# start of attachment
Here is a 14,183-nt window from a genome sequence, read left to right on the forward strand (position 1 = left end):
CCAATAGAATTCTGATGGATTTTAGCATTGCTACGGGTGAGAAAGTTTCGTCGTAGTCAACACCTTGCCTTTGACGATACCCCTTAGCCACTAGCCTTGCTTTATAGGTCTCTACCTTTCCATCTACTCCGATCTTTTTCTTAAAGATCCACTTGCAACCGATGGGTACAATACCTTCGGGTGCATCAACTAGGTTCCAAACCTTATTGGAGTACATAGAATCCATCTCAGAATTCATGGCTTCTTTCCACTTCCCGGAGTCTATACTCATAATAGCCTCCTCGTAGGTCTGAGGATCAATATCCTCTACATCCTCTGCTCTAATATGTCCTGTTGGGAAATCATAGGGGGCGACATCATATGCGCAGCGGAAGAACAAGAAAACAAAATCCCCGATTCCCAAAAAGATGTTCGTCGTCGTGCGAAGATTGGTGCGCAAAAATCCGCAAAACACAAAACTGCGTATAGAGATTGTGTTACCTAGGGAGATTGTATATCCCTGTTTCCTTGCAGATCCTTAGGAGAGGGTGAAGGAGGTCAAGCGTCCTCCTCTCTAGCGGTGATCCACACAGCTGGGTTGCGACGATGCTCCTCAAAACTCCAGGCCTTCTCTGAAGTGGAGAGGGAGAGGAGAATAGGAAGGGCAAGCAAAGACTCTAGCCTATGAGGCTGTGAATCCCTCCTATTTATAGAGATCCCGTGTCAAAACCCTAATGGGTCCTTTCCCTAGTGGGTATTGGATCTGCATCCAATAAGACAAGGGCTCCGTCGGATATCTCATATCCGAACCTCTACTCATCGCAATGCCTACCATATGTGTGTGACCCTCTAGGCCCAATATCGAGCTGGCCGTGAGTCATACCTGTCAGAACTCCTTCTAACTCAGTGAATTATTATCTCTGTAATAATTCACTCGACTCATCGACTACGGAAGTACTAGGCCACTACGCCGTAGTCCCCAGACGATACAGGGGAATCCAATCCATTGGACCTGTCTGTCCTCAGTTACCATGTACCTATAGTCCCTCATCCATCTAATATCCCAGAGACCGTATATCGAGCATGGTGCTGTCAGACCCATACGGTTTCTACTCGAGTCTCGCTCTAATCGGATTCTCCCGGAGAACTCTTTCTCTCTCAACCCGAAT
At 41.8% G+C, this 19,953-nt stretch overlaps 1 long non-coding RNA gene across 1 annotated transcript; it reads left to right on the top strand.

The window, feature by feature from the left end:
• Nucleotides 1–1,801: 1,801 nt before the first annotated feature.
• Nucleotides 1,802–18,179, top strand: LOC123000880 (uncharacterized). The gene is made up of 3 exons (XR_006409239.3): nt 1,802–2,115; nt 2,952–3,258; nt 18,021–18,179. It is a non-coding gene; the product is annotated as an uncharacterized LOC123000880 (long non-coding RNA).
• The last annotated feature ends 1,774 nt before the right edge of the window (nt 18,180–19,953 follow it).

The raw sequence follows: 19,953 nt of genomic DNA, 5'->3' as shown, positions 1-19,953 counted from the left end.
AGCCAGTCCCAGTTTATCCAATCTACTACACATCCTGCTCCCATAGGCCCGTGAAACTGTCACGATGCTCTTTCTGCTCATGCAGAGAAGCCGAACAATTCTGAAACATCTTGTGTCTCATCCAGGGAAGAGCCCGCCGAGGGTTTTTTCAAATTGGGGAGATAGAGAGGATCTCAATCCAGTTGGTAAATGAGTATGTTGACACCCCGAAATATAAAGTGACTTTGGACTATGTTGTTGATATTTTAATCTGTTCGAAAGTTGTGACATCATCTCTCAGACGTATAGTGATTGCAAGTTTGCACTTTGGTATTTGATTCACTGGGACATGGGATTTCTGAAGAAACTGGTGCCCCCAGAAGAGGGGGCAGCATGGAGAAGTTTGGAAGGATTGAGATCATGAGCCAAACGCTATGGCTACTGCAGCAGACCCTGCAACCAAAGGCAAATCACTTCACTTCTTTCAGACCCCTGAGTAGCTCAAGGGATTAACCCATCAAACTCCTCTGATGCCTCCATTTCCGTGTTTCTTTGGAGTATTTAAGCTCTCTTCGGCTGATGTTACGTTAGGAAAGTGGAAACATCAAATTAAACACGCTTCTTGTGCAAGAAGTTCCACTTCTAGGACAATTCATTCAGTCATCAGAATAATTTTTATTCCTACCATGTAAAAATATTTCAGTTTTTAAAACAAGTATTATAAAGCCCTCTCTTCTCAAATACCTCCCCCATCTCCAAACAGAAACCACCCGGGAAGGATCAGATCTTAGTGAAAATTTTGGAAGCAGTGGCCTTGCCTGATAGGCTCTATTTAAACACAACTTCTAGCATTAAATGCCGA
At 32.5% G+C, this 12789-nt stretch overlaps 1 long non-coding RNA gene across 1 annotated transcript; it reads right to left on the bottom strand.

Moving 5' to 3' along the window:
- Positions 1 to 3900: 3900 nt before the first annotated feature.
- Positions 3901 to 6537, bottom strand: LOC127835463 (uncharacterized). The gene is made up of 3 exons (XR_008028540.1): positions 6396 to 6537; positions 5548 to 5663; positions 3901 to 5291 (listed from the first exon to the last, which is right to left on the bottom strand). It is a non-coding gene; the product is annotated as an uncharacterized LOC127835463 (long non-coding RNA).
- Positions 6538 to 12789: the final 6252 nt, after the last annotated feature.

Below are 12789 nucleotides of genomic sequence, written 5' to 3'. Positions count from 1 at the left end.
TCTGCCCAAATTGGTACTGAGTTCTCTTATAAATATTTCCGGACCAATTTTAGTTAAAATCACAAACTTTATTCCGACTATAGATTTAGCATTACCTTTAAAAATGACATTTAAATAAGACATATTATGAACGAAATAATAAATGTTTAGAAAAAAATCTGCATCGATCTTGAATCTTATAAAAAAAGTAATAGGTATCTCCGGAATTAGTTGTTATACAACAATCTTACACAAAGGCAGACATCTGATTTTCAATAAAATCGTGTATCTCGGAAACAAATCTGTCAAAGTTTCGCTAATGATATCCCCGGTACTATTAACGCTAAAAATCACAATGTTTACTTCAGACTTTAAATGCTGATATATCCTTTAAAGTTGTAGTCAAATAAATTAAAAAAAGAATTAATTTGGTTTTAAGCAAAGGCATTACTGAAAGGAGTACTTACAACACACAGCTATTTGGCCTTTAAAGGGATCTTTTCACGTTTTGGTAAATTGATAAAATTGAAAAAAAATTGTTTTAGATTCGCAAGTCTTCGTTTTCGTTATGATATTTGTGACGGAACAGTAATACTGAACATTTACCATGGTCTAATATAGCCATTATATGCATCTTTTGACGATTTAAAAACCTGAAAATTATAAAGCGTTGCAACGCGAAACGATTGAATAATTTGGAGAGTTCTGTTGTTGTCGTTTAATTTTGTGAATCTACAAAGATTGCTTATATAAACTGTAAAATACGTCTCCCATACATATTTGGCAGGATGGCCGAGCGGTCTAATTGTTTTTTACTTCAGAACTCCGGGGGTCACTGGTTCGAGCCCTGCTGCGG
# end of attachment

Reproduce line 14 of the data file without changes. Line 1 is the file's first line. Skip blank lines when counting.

- Positions 6538 to 12789: the final 6252 nt, after the last annotated feature.